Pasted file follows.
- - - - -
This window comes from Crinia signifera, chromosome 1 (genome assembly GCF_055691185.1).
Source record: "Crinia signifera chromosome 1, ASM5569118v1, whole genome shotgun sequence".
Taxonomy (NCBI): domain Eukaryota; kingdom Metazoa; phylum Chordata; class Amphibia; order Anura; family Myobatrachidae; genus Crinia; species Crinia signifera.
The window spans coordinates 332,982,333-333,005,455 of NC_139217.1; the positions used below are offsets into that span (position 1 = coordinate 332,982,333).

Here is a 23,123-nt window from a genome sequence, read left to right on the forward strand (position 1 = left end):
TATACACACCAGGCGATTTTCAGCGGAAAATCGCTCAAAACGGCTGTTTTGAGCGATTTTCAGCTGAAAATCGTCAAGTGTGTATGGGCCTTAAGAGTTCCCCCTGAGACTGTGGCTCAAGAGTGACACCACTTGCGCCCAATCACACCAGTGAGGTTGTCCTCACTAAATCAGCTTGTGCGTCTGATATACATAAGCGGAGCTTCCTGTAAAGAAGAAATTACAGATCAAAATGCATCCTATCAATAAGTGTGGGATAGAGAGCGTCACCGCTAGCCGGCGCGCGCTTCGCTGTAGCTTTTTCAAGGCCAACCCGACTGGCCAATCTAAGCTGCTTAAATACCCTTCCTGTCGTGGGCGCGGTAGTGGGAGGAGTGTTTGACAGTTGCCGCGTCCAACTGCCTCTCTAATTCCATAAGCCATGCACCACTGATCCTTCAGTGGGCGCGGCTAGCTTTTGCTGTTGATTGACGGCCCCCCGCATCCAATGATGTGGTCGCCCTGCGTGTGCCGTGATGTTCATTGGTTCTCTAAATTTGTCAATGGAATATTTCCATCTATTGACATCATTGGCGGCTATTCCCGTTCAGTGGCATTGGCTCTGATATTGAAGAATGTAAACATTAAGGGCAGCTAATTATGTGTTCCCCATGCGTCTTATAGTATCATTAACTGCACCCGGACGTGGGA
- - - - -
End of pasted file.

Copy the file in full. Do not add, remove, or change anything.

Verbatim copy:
This window comes from Crinia signifera, chromosome 1 (genome assembly GCF_055691185.1).
Source record: "Crinia signifera chromosome 1, ASM5569118v1, whole genome shotgun sequence".
Taxonomy (NCBI): domain Eukaryota; kingdom Metazoa; phylum Chordata; class Amphibia; order Anura; family Myobatrachidae; genus Crinia; species Crinia signifera.
The window spans coordinates 332,982,333-333,005,455 of NC_139217.1; the positions used below are offsets into that span (position 1 = coordinate 332,982,333).

Here is a 23,123-nt window from a genome sequence, read left to right on the forward strand (position 1 = left end):
TATACACACCAGGCGATTTTCAGCGGAAAATCGCTCAAAACGGCTGTTTTGAGCGATTTTCAGCTGAAAATCGTCAAGTGTGTATGGGCCTTAAGAGTTCCCCCTGAGACTGTGGCTCAAGAGTGACACCACTTGCGCCCAATCACACCAGTGAGGTTGTCCTCACTAAATCAGCTTGTGCGTCTGATATACATAAGCGGAGCTTCCTGTAAAGAAGAAATTACAGATCAAAATGCATCCTATCAATAAGTGTGGGATAGAGAGCGTCACCGCTAGCCGGCGCGCGCTTCGCTGTAGCTTTTTCAAGGCCAACCCGACTGGCCAATCTAAGCTGCTTAAATACCCTTCCTGTCGTGGGCGCGGTAGTGGGAGGAGTGTTTGACAGTTGCCGCGTCCAACTGCCTCTCTAATTCCATAAGCCATGCACCACTGATCCTTCAGTGGGCGCGGCTAGCTTTTGCTGTTGATTGACGGCCCCCCGCATCCAATGATGTGGTCGCCCTGCGTGTGCCGTGATGTTCATTGGTTCTCTAAATTTGTCAATGGAATATTTCCATCTATTGACATCATTGGCGGCTATTCCCGTTCAGTGGCATTGGCTCTGATATTGAAGAATGTAAACATTAAGGGCAGCTAATTATGTGTTCCCCATGCGTCTTATAGTATCATTAACTGCACCCGGACGTGGGA